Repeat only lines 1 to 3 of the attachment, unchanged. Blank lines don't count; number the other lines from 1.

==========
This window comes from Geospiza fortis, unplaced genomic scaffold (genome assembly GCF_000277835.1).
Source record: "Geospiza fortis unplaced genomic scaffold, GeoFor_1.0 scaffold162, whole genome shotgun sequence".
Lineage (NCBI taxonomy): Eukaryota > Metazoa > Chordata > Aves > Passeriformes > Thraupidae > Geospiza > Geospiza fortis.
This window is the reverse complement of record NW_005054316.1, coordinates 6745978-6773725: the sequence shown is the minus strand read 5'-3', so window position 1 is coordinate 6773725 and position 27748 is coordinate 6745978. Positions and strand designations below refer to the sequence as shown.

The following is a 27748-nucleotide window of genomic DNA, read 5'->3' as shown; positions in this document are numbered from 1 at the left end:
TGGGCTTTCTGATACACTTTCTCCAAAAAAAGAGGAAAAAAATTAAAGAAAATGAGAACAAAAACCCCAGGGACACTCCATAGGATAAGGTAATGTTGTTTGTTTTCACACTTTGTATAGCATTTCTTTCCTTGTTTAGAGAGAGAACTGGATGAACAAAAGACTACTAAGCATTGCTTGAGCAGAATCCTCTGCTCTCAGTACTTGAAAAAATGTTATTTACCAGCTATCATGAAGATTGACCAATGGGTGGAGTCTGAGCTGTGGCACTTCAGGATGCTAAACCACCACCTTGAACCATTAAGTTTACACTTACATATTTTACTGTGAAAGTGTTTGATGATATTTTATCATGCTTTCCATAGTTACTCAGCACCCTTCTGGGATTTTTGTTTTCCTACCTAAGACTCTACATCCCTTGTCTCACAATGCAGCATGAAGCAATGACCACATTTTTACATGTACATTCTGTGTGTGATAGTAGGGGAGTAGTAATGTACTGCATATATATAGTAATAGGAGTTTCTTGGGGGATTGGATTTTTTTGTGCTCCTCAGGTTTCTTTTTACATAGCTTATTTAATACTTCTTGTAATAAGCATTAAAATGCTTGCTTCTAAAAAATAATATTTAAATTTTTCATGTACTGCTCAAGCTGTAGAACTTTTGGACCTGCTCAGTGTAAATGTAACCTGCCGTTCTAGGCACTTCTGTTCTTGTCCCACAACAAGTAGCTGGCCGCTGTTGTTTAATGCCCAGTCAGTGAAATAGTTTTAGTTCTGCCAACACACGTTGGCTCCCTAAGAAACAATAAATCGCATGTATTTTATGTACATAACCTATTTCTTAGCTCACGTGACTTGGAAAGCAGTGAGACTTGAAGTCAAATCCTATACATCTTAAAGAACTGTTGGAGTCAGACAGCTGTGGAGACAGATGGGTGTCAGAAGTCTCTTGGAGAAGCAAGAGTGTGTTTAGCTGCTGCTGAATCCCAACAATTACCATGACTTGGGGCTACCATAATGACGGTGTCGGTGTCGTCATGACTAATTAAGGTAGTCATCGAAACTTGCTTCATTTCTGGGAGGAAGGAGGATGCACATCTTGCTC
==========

This window comes from Geospiza fortis, unplaced genomic scaffold (genome assembly GCF_000277835.1).
Source record: "Geospiza fortis unplaced genomic scaffold, GeoFor_1.0 scaffold162, whole genome shotgun sequence".
Lineage (NCBI taxonomy): Eukaryota > Metazoa > Chordata > Aves > Passeriformes > Thraupidae > Geospiza > Geospiza fortis.